Popcorn Lung Victim Awarded 7.2 Million Dollars
A federal jury awarded 7.2 million in damages to a Coloradoman who developed a condition known as popcorn lung from a diacetyl, a chemical used in the flavoring of microwave popcorn.
After a nine day trial, the jury determined that an Illinois popcorn manufacturer and supermarket chain that sold and placed the defective product into the stream of commerce were negligent in failing to warn on labels that the butter flavouring was dangerous.
The condition, known as bronchiolitis obliterans, is irreversible and is an obstructive lung disease which makes it difficult for air to flow out of the lungs.
Mr. Watson was diagnosed in 2007 at Denver’s National Jewish Health, a respiratory health center, after years of inhaling the smell of artificial butter on the popcorn he said he ate daily. The verdict was the latest in a line of cases in the past 15 years, starting with workers in popcorn plants where diacetyl was an ingredient that has linked the chemical to health problems.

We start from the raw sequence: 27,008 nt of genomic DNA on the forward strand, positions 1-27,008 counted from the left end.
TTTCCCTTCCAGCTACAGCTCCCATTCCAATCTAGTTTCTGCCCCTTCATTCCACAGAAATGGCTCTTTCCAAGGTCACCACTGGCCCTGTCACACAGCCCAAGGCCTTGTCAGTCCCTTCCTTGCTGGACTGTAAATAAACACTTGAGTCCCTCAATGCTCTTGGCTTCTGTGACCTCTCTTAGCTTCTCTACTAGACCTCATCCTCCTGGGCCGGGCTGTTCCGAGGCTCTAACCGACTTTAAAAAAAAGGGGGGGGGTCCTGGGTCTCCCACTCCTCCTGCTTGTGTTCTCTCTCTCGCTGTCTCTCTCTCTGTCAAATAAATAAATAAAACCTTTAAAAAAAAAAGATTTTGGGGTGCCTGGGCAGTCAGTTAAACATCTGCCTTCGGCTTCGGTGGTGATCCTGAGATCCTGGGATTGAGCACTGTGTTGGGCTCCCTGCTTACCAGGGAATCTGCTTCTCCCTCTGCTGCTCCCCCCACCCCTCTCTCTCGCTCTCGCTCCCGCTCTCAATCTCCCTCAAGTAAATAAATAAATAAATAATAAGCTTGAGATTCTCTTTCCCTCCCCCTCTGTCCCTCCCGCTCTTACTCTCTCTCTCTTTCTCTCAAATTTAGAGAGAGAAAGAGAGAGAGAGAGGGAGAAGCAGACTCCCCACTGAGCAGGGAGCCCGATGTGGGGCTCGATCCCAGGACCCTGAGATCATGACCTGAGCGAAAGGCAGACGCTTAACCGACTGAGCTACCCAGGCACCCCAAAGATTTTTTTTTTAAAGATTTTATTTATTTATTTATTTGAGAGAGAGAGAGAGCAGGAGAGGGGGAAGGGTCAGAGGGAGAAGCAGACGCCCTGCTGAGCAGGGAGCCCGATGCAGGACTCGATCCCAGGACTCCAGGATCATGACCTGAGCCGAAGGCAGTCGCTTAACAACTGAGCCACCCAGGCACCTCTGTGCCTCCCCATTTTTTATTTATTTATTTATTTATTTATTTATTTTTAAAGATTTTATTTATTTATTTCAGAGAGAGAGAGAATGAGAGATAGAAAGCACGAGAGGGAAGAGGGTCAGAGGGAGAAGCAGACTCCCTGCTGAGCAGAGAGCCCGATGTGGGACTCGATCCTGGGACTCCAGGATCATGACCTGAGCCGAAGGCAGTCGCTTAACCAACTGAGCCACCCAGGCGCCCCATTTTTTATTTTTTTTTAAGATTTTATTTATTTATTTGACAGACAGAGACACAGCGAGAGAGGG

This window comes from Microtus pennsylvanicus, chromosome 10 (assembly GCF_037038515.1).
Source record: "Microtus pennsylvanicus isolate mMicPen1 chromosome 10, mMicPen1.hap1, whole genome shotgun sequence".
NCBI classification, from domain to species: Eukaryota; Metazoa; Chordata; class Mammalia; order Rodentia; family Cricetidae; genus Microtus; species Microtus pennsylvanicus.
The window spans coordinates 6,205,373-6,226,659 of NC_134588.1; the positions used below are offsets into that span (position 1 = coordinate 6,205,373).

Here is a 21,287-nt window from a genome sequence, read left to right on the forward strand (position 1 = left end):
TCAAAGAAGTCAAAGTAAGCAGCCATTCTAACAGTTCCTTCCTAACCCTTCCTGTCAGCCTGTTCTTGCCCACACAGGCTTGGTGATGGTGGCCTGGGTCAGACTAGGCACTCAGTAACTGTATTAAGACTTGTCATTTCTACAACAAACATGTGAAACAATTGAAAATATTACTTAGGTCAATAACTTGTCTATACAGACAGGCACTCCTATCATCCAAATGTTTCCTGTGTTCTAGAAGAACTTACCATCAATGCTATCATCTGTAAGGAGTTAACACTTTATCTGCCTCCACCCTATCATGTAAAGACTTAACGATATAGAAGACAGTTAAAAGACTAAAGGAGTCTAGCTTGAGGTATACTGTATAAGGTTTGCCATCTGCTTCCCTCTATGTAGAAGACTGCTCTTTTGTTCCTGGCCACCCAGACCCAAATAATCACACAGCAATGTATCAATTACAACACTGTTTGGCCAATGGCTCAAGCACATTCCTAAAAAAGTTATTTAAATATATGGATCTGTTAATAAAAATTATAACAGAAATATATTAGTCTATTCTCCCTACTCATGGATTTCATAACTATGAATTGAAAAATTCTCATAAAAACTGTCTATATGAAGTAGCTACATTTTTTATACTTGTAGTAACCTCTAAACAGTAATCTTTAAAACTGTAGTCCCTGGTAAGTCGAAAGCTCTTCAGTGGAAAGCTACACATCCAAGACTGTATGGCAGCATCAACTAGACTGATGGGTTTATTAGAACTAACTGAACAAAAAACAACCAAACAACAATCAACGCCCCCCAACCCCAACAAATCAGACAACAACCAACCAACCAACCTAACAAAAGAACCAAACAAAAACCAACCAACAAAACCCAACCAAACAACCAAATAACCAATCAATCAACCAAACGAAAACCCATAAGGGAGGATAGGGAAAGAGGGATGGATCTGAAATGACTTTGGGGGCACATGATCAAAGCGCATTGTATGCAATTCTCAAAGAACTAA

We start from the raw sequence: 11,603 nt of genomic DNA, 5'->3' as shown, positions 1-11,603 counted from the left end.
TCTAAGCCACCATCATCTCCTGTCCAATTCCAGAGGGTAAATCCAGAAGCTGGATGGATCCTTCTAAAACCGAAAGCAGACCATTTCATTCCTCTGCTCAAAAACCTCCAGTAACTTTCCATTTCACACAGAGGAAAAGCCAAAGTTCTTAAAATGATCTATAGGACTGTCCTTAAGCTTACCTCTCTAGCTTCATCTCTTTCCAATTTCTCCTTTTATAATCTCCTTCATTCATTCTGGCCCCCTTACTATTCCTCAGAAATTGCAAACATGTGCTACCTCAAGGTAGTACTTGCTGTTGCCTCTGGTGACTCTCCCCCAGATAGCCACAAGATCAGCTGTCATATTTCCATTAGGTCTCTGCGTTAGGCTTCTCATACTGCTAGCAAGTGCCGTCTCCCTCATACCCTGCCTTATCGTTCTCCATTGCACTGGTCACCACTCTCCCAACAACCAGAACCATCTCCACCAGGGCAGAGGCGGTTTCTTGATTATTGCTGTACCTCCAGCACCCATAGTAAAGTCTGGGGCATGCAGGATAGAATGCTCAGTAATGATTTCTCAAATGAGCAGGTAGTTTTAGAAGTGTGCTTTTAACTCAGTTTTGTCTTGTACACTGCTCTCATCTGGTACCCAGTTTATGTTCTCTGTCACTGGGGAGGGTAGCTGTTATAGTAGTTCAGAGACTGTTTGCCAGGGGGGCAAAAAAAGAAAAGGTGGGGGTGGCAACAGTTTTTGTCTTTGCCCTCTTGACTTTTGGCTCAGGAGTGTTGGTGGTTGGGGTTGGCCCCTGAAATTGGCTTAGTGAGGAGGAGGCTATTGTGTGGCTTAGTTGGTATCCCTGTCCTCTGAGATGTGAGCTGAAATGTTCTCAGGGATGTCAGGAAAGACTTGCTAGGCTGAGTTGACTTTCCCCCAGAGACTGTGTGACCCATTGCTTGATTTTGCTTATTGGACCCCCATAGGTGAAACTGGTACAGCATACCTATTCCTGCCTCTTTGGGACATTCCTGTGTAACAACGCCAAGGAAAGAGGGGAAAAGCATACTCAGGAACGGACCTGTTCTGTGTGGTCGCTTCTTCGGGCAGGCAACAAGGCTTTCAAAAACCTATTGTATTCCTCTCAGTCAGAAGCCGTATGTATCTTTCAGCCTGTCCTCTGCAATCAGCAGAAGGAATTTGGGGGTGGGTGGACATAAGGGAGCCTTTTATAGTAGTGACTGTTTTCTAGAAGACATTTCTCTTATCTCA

Jurors found Gilster-Mary Lee Corp., the Chester, Ill., private-labeling manufacturer of the popcorn, liable for 80 percent of the $7,217,961 damages and the King Soopers supermarket chain and its parent, Kroger Co, liable for 20 percent.
If you or someone you care about has been seriously injured by a defective product or the negligence of another, call our experienced attorneys for a free consultation. At Hoffman & Gelfman we aggressively represent our clients who are seriously injured as a result of a product defect and assist them and their families in recovering fair compensation for their injuries and losses.